Ganbatane vs ganbate vs ganbare

Today was my first time coming across these phrases (keep it up / keep going etc.) after completing all my lessons today. The message where i’d expect something like “you’ve completed your lessons for now” said “ga n ba ta ne” in hiragana (sorry no Japanese keyboard installed at the moment) So I googled around and found all these variants. I’m just curious when to use one or the other, or if it’s a grammatical function, different contexts, etc. I’m still pretty much brand new to Japanese and haven’t really touched grammar yet so forgive me if this is a very simple one.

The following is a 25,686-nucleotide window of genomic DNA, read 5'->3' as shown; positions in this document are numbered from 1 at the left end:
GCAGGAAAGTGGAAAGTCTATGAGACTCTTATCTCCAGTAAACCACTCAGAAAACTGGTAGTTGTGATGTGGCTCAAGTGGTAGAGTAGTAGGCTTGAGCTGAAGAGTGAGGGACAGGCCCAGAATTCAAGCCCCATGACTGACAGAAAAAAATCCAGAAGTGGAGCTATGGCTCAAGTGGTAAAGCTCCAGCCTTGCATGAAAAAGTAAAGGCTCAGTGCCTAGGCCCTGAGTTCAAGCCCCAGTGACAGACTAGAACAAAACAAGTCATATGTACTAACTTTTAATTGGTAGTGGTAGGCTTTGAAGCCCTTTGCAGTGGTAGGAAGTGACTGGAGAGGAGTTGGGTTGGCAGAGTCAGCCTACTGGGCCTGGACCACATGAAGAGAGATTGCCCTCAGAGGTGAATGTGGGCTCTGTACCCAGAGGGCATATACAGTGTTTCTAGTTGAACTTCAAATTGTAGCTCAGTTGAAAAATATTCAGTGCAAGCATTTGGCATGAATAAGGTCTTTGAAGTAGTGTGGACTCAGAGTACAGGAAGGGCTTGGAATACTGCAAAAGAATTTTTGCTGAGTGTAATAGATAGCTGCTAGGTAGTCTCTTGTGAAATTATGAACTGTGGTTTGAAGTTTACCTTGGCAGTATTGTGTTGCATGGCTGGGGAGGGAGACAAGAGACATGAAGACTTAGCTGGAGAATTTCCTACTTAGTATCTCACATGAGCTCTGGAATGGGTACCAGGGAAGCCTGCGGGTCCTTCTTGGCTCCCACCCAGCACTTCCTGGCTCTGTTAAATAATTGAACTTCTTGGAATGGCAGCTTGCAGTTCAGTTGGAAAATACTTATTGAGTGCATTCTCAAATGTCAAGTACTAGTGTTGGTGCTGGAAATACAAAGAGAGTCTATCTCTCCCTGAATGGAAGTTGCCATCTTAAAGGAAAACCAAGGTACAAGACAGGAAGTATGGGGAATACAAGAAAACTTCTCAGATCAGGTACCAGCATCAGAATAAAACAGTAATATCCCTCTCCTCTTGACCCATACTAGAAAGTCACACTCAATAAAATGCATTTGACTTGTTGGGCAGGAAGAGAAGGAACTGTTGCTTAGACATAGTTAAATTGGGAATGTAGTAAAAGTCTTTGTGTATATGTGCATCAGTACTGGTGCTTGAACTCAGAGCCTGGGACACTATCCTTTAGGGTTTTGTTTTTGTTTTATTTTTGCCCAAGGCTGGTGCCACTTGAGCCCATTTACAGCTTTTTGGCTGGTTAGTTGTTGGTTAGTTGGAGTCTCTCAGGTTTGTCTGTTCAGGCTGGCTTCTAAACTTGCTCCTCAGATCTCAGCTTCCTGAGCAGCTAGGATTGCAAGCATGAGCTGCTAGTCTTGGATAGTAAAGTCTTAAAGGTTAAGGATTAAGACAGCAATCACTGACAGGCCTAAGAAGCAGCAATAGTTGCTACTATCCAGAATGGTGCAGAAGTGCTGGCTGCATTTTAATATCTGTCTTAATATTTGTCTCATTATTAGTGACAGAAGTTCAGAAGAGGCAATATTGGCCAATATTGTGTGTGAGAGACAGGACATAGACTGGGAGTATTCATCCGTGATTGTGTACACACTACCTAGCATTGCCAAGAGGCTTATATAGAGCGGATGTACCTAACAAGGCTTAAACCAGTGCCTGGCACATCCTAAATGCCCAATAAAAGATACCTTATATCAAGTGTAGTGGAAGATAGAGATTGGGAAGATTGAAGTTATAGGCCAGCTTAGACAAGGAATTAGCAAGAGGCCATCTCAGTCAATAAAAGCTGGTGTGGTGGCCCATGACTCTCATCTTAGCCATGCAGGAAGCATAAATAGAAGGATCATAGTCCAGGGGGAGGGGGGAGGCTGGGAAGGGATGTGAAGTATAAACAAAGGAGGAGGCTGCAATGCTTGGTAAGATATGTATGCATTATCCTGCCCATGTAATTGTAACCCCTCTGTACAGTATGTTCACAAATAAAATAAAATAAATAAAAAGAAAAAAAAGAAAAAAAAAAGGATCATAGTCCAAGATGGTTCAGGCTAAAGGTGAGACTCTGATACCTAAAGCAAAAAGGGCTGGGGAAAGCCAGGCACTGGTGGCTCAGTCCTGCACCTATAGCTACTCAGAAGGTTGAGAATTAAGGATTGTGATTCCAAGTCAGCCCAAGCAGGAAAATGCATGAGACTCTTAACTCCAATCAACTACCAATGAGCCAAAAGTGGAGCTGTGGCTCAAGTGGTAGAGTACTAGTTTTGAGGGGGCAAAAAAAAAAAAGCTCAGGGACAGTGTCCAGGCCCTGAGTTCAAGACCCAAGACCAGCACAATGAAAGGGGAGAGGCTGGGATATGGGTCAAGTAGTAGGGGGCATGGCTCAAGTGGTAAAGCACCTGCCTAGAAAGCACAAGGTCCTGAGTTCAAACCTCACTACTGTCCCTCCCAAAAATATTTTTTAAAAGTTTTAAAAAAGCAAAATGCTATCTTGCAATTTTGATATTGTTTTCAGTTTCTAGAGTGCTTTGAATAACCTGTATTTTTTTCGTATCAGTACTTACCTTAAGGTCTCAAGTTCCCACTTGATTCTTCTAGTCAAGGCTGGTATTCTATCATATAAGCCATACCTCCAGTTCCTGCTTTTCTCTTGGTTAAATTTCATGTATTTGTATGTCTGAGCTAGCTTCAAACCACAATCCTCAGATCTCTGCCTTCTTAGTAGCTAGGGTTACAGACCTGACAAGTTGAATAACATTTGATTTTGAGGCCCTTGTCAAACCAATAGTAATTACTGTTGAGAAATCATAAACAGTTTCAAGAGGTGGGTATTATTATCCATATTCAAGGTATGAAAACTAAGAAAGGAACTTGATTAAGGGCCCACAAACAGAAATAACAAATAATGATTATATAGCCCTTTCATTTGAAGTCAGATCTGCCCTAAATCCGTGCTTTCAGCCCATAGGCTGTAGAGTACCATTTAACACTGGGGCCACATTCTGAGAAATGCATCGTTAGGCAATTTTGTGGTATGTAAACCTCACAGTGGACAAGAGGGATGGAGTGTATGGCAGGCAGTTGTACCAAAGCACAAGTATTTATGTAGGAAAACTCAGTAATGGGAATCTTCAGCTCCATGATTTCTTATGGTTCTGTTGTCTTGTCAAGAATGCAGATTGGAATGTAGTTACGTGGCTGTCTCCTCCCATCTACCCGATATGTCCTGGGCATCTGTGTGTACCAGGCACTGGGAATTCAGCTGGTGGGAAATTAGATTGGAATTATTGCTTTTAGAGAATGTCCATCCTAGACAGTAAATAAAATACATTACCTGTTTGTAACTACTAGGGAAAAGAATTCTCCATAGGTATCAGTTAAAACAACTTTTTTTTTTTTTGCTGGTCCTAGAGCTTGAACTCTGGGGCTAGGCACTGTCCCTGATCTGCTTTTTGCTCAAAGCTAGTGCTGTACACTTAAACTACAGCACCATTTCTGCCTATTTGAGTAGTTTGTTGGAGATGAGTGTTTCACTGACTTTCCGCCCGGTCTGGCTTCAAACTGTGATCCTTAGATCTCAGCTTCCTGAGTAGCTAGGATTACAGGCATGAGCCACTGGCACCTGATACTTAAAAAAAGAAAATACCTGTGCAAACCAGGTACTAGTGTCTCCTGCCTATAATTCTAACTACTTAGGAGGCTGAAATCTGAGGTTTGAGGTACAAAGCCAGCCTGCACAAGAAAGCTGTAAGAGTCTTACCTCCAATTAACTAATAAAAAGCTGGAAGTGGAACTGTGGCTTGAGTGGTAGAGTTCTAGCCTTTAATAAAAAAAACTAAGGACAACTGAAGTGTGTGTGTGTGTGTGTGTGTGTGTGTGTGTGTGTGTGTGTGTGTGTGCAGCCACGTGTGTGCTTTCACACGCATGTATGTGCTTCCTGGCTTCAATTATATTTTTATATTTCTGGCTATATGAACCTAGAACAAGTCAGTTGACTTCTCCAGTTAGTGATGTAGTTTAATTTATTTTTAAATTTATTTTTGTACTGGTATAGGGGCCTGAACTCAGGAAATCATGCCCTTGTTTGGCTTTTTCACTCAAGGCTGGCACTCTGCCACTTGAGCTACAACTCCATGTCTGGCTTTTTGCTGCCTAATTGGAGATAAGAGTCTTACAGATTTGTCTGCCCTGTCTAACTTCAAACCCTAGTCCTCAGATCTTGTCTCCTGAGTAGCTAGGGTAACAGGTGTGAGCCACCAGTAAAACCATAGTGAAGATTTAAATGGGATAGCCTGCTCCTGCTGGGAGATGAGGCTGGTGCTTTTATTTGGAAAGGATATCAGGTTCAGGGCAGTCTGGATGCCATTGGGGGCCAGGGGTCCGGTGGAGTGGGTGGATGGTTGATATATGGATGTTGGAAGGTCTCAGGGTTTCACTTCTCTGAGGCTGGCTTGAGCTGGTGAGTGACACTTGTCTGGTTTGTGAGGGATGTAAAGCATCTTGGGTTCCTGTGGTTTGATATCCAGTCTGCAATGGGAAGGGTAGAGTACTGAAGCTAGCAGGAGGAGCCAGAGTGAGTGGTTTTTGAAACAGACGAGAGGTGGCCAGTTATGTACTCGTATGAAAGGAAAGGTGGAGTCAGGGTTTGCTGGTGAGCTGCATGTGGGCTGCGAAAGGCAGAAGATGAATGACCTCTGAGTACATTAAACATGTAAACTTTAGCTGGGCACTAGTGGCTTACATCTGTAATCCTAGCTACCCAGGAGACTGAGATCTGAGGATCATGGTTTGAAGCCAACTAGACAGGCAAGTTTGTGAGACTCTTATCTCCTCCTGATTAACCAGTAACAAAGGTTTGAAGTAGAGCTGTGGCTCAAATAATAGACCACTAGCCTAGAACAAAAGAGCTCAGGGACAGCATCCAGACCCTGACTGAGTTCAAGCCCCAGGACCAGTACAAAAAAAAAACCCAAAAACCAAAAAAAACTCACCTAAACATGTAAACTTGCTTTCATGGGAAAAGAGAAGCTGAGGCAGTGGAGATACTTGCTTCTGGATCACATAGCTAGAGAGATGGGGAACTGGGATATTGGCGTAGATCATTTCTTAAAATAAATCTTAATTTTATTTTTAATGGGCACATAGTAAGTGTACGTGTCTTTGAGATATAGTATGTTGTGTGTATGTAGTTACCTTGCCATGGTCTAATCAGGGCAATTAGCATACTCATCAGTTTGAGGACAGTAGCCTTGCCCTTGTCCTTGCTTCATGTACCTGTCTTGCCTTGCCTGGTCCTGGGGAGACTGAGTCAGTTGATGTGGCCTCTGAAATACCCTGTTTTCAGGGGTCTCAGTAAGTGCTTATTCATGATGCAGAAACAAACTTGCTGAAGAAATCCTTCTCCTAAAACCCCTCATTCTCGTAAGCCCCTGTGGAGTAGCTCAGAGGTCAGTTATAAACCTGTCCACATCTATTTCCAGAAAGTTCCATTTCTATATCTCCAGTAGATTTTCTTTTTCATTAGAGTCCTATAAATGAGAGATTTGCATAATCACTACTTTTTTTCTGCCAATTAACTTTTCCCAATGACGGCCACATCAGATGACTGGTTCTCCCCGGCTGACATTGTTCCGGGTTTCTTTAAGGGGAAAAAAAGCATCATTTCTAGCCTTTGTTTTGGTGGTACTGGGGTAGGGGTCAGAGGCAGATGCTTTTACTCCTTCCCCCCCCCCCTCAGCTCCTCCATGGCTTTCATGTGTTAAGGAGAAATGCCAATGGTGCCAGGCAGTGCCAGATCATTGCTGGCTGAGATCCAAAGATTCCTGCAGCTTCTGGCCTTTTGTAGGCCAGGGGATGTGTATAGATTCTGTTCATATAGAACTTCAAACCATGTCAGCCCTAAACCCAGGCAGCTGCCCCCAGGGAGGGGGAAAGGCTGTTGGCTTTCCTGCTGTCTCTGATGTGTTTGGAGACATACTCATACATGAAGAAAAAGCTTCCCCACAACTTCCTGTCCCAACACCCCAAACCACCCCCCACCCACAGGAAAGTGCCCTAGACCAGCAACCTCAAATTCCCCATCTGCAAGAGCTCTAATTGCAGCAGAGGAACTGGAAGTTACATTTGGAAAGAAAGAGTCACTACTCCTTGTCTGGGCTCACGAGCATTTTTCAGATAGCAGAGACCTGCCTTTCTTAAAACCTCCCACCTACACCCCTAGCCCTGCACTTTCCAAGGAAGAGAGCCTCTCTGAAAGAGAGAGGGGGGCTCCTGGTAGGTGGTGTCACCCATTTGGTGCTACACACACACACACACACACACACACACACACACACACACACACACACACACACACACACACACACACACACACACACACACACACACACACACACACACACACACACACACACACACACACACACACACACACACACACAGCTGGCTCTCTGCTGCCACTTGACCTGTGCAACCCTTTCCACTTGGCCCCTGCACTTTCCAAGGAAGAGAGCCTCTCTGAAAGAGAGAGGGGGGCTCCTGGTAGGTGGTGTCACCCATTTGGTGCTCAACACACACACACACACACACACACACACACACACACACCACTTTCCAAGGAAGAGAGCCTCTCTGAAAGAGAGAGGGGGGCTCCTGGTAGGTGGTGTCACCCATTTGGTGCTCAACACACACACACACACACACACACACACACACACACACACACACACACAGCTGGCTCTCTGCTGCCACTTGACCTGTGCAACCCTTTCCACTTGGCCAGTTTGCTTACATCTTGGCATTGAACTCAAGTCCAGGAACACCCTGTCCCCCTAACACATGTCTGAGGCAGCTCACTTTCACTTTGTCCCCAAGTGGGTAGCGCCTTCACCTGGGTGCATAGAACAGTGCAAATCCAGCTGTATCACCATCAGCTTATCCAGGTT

Here’s a link to a similar discussion, (but no mention of ganbatane) How to Use Ganbatte, Ganbare, Ganbare in Japanese -


Hey there! 頑張る / がんばる is a verb!

がんばって is the Te-form of a verb. It functions like a command = “keep at it!” “do your best!” You’ll learn the Te-form once you start studying grammar.

がんばった is the past tense of the verb. = “you did it!” And then the ね is just a particle added on at the end.


arigatou! that’s what I needed


がんばれ functions the same way, but a little bit rougher/more casual.

And then there’s kansai dialect! がんぼうとくれやす

Don’t worry too much about learning that one - it’s not very likely you’ll run into someone who uses that strong a kansai accent on you. :stuck_out_tongue:

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What about けっぱれ?